Innovative front wheel drive Grand Prix race car resurrected after being left to rot in a scrapyard…
- The Alvis Grand Prix car, one of the first of its kind to use front wheel drive, has been extensively restored 96 years after a retirement at Brooklands curtailed the factory effort.
- Abandoned in a Warwickshire scrapyard after its race career ended, the sole surviving Alvis Grand Prix is highly original, having not been subjected to years of competition.
- Revealed at Automobile Council 2023 (14th – 16th April) in Japan by Meiji Sanyo, exclusive Alvis distributor for Asia.
- The historic racing car is being restored by the same organisation that created it in 1927, The Alvis Car Company, as a standard bearer for the marque’s recent revival.
Kenilworth, UK – 13/04/2023 The sole surviving Alvis Grand Prix racing car, once abandoned in a scrapyard in Coventry, is being revived by The Alvis Car Company, its original creator. It is set to mark its first public appearance in Chiba City, Japan at Automobile Council 2023, 96 years after its race debut at the 1927 Junior Car Club 200 Mile Race at Brooklands.
After lying dormant for decades, it has been a long and arduous journey to resurrect the historic competition car to its former glory. Despite the car being largely original upon its acquisition in 2006, with only a handful of parts such as the bonnet, rear suspension and radiator entirely missing, the car’s rejuvenation has relied on several months of painstaking research.
The Alvis caused a stir in 1927 owing to its highly unusual mechanical layout. Remarkably, the car has no conventional front axle. Instead, the steering system uses four elliptic leaf springs in a unique, independent arrangement. A powerful in-line, eight-cylinder, 1.5-litre, supercharged engine sits just behind the longitudinally mounted gearbox, giving the car a distinctive length when compared to its competition in 1927.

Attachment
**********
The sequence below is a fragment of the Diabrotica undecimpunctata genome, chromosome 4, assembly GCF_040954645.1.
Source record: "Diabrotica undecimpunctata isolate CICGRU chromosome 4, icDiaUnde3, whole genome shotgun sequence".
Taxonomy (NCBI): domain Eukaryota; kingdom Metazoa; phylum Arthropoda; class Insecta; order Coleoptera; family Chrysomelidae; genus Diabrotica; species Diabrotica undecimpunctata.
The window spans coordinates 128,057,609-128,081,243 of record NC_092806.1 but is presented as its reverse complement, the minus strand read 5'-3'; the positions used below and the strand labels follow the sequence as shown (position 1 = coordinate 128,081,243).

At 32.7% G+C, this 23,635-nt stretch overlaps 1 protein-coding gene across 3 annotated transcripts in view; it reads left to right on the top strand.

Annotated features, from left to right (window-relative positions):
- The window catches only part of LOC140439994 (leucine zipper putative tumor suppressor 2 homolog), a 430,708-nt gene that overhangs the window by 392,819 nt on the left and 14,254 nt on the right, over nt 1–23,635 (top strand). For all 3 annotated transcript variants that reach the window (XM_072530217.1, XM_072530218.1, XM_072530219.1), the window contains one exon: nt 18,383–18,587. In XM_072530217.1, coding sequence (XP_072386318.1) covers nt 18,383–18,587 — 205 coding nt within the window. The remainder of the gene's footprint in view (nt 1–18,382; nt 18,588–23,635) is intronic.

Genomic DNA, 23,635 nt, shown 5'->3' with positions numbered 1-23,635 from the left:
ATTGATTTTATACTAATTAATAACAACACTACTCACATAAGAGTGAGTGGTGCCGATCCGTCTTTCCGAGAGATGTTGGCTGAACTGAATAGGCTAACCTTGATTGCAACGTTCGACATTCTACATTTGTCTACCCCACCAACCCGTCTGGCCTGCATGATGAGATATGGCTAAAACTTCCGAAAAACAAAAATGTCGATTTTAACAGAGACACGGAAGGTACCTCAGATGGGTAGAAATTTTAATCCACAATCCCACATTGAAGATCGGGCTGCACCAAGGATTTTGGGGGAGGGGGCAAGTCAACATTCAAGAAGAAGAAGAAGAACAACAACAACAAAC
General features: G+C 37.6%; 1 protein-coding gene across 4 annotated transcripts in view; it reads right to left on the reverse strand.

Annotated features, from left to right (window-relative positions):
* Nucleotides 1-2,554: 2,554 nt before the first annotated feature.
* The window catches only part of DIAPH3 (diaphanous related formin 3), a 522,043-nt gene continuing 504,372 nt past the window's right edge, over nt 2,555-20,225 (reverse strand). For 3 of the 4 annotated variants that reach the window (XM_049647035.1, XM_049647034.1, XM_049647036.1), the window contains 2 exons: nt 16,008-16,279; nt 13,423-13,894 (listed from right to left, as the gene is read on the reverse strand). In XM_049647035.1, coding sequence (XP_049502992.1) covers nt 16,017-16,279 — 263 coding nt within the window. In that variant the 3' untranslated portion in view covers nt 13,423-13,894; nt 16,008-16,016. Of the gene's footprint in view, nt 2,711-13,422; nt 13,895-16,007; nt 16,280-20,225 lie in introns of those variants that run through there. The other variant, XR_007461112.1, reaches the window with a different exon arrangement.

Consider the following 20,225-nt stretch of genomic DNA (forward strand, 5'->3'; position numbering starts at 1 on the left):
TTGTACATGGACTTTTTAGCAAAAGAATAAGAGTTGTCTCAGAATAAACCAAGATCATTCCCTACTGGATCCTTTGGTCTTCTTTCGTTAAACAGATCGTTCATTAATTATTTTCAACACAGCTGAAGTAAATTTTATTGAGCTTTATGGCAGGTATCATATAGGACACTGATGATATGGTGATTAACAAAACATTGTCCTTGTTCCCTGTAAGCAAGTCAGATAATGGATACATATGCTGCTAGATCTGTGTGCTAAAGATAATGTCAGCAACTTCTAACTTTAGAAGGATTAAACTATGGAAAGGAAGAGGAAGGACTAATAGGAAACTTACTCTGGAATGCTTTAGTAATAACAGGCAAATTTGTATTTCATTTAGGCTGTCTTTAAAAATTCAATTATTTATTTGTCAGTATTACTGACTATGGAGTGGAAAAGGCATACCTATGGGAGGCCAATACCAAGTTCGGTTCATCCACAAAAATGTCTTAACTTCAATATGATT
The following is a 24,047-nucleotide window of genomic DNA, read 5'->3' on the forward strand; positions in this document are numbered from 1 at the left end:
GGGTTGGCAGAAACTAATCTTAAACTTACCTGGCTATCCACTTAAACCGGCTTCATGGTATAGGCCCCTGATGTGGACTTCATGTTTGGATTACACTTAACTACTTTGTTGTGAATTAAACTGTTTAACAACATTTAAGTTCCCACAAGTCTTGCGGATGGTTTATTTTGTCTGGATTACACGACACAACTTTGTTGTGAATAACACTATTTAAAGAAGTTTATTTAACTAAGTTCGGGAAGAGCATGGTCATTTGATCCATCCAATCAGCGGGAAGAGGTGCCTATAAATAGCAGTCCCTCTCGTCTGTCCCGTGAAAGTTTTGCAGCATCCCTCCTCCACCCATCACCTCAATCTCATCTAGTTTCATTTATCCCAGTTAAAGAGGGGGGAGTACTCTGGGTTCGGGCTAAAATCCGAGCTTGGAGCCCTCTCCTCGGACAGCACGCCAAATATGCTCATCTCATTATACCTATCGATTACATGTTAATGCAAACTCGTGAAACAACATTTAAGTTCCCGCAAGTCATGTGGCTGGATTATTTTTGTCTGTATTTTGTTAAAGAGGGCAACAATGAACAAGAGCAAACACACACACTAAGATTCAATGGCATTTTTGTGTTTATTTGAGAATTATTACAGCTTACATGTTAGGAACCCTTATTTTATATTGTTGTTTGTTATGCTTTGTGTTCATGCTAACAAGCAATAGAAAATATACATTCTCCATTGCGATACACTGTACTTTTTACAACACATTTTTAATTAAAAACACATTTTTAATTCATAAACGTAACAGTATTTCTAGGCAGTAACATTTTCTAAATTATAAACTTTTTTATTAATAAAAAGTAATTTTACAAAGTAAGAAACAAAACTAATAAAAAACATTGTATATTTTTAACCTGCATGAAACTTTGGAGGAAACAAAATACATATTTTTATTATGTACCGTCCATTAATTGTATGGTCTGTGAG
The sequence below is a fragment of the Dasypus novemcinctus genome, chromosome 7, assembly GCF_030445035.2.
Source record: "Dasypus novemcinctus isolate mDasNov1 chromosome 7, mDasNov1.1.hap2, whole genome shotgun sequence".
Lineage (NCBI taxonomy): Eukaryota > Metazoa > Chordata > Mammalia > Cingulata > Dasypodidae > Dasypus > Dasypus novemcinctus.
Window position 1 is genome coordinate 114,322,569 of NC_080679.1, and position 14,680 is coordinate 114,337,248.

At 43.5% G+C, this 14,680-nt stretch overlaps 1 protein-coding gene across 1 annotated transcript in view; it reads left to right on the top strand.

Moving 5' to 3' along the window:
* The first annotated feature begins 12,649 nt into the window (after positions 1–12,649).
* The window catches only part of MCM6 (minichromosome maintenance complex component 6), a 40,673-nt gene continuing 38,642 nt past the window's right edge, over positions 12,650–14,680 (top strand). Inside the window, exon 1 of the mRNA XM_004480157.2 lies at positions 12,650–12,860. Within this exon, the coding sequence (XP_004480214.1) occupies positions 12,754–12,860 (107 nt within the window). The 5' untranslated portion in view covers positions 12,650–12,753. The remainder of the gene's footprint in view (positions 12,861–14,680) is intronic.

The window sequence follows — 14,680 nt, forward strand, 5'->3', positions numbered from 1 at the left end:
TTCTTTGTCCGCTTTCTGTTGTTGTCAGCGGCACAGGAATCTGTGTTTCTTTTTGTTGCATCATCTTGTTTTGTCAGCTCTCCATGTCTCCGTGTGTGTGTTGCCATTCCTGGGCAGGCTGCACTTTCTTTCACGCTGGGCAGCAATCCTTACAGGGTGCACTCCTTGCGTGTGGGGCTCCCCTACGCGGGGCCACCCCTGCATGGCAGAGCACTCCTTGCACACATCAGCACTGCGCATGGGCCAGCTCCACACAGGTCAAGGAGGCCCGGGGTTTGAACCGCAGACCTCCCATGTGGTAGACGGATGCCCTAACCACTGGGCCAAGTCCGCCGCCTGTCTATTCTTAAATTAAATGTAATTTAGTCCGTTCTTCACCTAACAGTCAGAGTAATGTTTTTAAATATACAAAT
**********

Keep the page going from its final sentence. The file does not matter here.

Pitcher set about trying to find a replacement engine and gearbox and settled on a 1929 engine that originally came from either Alvis’ TT or Le Mans cars and an Alvis transmission system from 1929. Pitcher’s idea to re-develop the Alvis with a rear-engine layout fortunately never materialised, and he was forced to sell the car when his business failed, around 1955. The new owner, lifelong front wheel drive Alvis enthusiast Nic Davies then owned it for nearly 50 years. Davies travelled the world with the car, taking it to Australia, Papua New Guinea, Florida and more. Throughout this time, the car was kept in the condition left by Pitcher, until 1990, when Davies began an ambitious reassembly project.
Although far from complete, this project saw the car run under its own power for the first time in over 75 years on the 19th of April, 2003. It was in this state in 2006 that the car was acquired by Alan Stote (the current owner of The Alvis Car Company) and Tony Cox (a front wheel drive Alvis expert), and the definitive restoration process to period specification began.